By Maki Shiraki, Daniel Leussink and Lisa Barrington
TOKYO (Reuters) -Japanese authorities said on Wednesday a passenger jet that collided with a Coast Guard turboprop at a Tokyo airport had been given permission to land, but the smaller plane had not been cleared for take-off, based on control tower transcripts.
All 379 people aboard the Japan Airlines (JAL) Airbus A350 managed to evacuate after it erupted in flames following Tuesday’s crash with a De Havilland Dash-8 Coast Guard turboprop shortly after landing at Haneda airport.
But five died among the six Coast Guard crew who were due to depart on a flight responding to a major earthquake on Japan’s west coast, while the captain, who escaped the wreckage, was badly injured.
Authorities have only just begun their investigations and there remains uncertainty over the circumstances surrounding the crash, including how the two aircraft ended up on the same runway. Experts stress it usually takes the failure of multiple safety guardrails for an airplane accident to happen.
But transcripts of traffic control instructions released by authorities appeared to show the Japan Airlines jet had been given permission to land while the Coast Guard aircraft had been told to taxi to a holding point near the runway.
An official from Japan’s civil aviation bureau told reporters there was no indication in those transcripts that the Coast Guard aircraft had been granted permission to take off.
The captain of the turboprop plane said he had entered the runway after receiving permission, a Coast Guard official said, while acknowledging that there was no indication in the transcripts that he had been cleared to do so.
“The transport ministry is submitting objective material and will fully cooperate with the … investigation to ensure we work together to take all possible safety measures to prevent a recurrence,” Transport Minister Tetsuo Saito told reporters.
The Japan Safety Transport Board (JTSB) is investigating the accident, with participation by agencies in France, where the Airbus jet was designed, and Britain, where its two Rolls-Royce engines were manufactured. In Canada, where the Coast Guard Dash-8 was originally built by Bombardier, the TSB safety agency said it would also take part.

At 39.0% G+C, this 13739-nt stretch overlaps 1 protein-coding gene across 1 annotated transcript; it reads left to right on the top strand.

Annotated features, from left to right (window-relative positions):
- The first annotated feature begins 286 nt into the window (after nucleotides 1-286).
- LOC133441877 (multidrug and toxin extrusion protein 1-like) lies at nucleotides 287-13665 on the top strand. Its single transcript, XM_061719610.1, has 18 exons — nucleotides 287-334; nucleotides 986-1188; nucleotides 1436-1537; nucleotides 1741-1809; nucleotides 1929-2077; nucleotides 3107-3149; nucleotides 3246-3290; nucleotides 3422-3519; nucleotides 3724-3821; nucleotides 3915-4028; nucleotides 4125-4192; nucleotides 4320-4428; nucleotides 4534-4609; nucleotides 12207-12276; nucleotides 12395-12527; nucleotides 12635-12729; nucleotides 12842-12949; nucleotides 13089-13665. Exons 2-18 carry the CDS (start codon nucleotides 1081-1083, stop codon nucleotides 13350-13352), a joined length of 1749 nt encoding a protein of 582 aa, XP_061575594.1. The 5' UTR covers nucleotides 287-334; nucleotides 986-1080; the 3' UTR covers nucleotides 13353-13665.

The JTSB has recovered the voice recorder from the coast guard aircraft, authorities said.
Meanwhile, Tokyo police are investigating whether possible professional negligence led to deaths and injuries, several media outlets, including Kyodo and the Nikkei business newspaper, said.
Police have set up an investigation unit at the airport and plan to interview those involved, a spokesperson said, declining to say whether they were examining any suggestions of negligence.
Parallel air crash investigations have raised concerns in the past over tensions between civil safety investigations, which rely on open discussion of errors to help improve safety, and police-led inquiries, which are designed to apportion blame.
“There’s a strong possibility there was a human error,” said aviation analyst Hiroyuki Kobayashi, who is a former JAL pilot.
“Aircraft accidents very rarely occur due to a single problem, so I think that this time too there were two or three issues that led to the accident.”
A notice to pilots in force before the accident suggested that a strip of stop lights embedded in the tarmac as an extra safety measure to prevent wrong turns, was out of service, according to a copy of the bulletin posted by U.S. regulators.
“This is something the investigators will look at,” said U.S. aviation safety consultant John Cox.
In a statement on Wednesday, JAL said the aircraft recognised and repeated the landing permission from air traffic control before approaching and touching down.
All passengers and crew were evacuated within 20 minutes of the crash, but the aircraft, engulfed in flames, burned for more than six hours, the airline said.
The Coast Guard aircraft, one of six based at the airport, had been due to transport aid to regions hit by Monday’s earthquake of magnitude 7.6 that has killed 64 people, with survivors facing freezing temperatures and prospects of heavy rain.
The accident forced the cancellation of 137 domestic, and four international flights on Wednesday, the government said.
But emergency flights and high-speed rail services were requested to ease the congestion, Transport Minister Saito said.
Michael Daniel, a former U.S. accident investigator, said investigators will be looking to make recommendations.
“The main thing is the situational awareness: what is it they would have told the pilot holding short of getting on a runway … And then what was air traffic’s understanding. Did the controller give them clearance to take off? … A lot of that information will come out when they start reviewing the cockpit voice recorder as well as the air traffic tapes.”
(Reporting by Maki Shiraki, Kaori Kaneko, Daniel Leussink and Nobuhiro Kubo in Tokyo, Lisa Barrington in Seoul, Allison Lampert in Montreal and Jamie Freed in Sydney; Writing by John Geddie, Tim Hepher; Editing by Lincoln Feast, Raju Gopalakrishnan, Mark Heinrich, Alexandra Hudson and Sandra Maler)